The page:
John and Faith Wylie have prepared documents outlining their understanding of the controversies about publishing Rogers County Commission minutes and claims (payments). Here are those documents:
This document was presented to the Commission at its special meeting on Jan. 15 by Faith Wylie. This document merely outlines concerns about possible mischarges for county legals. Any final conclusion would require a formal, official audit. The document is broken into two memos because the file size is large:
This document summarizes the recent history of Commission proceeding publications:
COUNTY LEGAL NOTICES
By John M. Wylie II, Publisher and Editor
You may have heard rumblings about things that are usually a routine part of county government and the newspaper business—publication of the minutes from each week’s commission meeting, of the bills the county (taxpayers) pay each week, and bid notices for major purchases.
State law requires publishing the minutes and claims in a newspaper so you, the taxpayers, can supervise your elected officials without having to spend hours each week attending meetings. Bid notices let you, the taxpayers who ultimately pay all the county’s bills, get the best price and quality possible for everything you buy.
State law also sets a standard low price for publication of all legal notices so that newspapers do not overcharge citizens.
There is also a conflict between two state laws.
One says that if the total spending for a product or service exceeds a certain amount, the cost per unit (a pound, a line or word of newspaper space, or whatever) must be bid. But the publication law sets a very specific price. (See the memo at Oologah.net for details).
For decades, Rogers County used a bid system to determine the cost paid for publishing the weekly minutes and claims. The legal newspapers would submit bids and any of them who would honor the low bid was put in the rotation for publication, each with an equal number of months. The bid prices were as low as $2 an inch, well below the legal rate or any of the newspapers’ normal classified rate.
After Bailey Dabney became publisher of the Claremore Daily Progress, he objected. He demanded that the county pay the higher legal rate set by state law. Dabney also claimed to have calculated a per-inch rate that he alleged was equivalent to the state rate, which is expressed in words or in lines of type but not in inches. That change was made in June 2010.
Then commissioners, who were trying to make sure as many citizens as possible had access to the information, decided at Dabney’s behest to give the Progress the publications year-around and rotate a second publication by quarter among the four weekly papers.
However, paying a higher rate and publishing in two newspapers each week greatly increased the county’s costs. The following fiscal year, the county published its minutes and claims only in the Progress.
Dabney claimed his circulation exceeded that of the other papers combined; figures which he has never publicly documented. He also claimed that because his was a daily newspaper, it had priority for all publications; he has produced no law or court rulings to support that position.
In calendar year 2013, the commissioners went back to a rotation system so that information could be provided to as broad a range of citizens as possible. The four remaining legal newspapers in the county (Claremore, Inola, Chelsea and Oologah) each published the public notices for three months.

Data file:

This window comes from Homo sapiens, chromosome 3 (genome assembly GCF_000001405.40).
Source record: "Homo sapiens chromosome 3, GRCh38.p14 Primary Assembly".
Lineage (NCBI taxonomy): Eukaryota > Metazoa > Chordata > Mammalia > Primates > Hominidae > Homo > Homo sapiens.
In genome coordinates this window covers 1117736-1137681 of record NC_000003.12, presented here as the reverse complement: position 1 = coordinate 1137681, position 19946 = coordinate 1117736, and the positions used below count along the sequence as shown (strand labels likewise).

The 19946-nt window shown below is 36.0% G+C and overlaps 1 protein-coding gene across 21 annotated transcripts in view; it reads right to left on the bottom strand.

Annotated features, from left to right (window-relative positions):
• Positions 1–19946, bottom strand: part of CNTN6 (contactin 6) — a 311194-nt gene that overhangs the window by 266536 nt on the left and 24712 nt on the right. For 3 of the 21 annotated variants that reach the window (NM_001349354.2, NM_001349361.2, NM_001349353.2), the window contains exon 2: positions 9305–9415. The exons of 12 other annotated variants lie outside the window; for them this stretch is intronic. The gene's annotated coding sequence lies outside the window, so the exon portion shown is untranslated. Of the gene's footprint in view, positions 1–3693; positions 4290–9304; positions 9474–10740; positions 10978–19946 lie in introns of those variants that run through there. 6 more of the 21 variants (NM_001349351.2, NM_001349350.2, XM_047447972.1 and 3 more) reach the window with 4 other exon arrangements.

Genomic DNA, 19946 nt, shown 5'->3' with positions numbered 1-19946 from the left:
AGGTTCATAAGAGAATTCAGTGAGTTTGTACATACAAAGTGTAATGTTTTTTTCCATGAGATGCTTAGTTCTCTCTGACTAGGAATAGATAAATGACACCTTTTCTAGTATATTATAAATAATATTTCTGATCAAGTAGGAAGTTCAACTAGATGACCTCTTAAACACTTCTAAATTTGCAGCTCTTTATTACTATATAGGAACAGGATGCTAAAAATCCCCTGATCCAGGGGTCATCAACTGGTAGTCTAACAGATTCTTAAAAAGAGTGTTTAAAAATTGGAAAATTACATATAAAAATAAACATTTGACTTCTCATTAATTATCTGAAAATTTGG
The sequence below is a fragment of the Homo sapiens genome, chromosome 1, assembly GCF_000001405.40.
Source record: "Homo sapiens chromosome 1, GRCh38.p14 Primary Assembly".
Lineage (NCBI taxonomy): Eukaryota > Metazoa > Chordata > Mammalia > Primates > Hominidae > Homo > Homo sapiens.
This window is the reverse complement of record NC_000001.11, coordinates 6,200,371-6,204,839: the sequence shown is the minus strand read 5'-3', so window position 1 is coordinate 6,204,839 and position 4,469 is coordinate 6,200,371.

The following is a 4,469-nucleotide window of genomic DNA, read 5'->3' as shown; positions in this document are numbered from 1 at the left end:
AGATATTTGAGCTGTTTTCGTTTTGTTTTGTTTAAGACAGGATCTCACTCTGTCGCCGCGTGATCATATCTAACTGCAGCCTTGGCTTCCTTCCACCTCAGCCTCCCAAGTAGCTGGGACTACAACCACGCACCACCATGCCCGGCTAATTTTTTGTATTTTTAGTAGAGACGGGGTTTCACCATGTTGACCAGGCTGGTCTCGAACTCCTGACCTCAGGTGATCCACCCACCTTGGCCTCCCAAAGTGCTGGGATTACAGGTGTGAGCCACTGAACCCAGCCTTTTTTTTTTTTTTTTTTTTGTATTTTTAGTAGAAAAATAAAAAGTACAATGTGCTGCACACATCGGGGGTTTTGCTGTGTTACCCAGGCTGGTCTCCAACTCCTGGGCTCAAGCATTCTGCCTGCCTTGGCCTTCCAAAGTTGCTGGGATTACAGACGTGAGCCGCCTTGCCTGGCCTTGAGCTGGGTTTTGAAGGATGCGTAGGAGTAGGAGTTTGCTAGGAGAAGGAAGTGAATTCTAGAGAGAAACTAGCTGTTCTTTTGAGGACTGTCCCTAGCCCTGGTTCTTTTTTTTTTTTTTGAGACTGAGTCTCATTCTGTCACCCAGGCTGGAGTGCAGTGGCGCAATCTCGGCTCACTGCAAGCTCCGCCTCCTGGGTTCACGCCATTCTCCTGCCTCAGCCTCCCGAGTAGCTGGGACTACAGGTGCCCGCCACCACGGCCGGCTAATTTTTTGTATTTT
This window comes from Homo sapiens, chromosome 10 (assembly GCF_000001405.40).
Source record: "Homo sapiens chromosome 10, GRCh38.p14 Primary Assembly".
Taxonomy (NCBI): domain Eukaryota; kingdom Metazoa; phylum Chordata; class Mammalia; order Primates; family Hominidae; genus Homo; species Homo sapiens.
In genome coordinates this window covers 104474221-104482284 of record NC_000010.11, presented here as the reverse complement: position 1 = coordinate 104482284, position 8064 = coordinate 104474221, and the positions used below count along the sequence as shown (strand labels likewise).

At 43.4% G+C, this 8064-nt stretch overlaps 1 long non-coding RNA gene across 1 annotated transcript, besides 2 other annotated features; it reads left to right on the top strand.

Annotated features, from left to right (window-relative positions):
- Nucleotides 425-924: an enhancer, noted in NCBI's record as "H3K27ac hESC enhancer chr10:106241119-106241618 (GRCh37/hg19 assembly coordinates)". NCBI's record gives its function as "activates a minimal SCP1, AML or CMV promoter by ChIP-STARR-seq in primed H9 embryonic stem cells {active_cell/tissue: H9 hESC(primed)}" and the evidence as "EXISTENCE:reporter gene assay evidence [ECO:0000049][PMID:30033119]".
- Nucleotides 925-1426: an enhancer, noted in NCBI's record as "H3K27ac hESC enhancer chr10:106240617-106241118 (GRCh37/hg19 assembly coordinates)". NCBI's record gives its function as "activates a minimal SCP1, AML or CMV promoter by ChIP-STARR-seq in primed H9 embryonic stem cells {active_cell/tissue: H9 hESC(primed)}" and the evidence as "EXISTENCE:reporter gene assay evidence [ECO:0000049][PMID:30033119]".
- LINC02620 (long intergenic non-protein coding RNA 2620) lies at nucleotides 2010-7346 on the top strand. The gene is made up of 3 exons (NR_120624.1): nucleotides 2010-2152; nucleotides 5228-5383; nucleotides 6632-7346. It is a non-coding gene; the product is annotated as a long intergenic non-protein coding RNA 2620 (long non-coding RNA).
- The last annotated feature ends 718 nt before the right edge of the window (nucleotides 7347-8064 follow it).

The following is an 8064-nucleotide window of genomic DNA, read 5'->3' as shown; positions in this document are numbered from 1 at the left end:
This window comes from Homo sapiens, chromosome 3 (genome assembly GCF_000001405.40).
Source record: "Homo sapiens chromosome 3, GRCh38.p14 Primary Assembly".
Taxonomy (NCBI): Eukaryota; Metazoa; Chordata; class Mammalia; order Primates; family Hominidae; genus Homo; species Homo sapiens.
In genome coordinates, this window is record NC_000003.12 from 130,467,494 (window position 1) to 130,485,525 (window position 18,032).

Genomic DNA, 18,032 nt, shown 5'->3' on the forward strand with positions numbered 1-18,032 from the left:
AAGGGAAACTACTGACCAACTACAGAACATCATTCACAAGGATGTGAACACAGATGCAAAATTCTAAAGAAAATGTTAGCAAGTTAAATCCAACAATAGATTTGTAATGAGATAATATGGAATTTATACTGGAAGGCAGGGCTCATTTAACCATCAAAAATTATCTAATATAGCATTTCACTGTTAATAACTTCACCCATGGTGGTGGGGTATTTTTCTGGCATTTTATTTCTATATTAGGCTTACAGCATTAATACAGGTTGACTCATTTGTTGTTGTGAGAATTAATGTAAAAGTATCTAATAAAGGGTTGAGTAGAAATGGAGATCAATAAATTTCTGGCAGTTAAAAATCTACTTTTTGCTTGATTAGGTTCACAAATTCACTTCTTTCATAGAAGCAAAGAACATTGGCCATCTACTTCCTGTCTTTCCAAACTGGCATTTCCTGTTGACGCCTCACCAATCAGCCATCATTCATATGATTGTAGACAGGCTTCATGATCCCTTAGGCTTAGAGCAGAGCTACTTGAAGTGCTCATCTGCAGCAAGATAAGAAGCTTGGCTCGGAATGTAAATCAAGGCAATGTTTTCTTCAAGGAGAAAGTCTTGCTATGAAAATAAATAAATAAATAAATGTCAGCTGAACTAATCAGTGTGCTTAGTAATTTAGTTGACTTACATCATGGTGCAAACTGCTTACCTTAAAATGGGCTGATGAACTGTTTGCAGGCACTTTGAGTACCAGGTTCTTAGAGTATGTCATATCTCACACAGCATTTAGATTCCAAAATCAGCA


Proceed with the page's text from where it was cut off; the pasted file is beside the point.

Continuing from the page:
In following county expenditures, we saw discrepancies in some bills for publications. We asked questions and pulled records. In November we privately shared our concern with the commission chairman that the Claremore Progress might have misbilled for commission minutes and claims it published from June 2010 through March 2013.
Because of this concern, the Leader had suggested that public officials:
• Require itemized billing for publication of legal notices that include the basis for the charges either by word, line, other quantitative measure or rate, something that the Claremore Daily Progress did not do in the invoices we audited.
• Require that required legal notices be billed at the state-set word or line rate rather than a supposedly-equivalent inch rate.
At a meeting Jan. 15, Faith Wylie publicly presented the results of her informal spot audit and suggested that a formal audit be done. Commissioners Kirt Thacker and Mike Helm voted to suspend the Progress from the rotation for 2014.
Dabney complained that the commissioners “would love to punish us in any way you can.” He accused the Leader of acting to promote its financial interests.
After a lengthy meeting later in the week, Dabney and reporter Salesha Wilken persuaded Thacker to change his position. That was based on a series of promises to pursue better and more open relations with the commission, Thacker said.
The Commission changed its vote on Tuesday, Jan. 21, restoring the Progress to the rotation.
So why are we writing so much about an issue that has basically been settled, at least for another year?
Because we are concerned about financial issues—those facing the taxpayers. Those are the only financial issues we are pursuing in this case. We all benefit if the county gets charged a fair price for quality work. That is all we are trying to ensure. We just want all newspapers to follow the same rules using a level playing field.
We recognize that budgets are tight and preserving revenues are important at all newspapers, including ours and the Progress.
Over the past 30 years, you’ve always been willing to tell us what you think and to let us keep digging if we have concerns. If you have any questions or concerns, we’ve always done our best to answer them.
That will continue.
John and Faith Wylie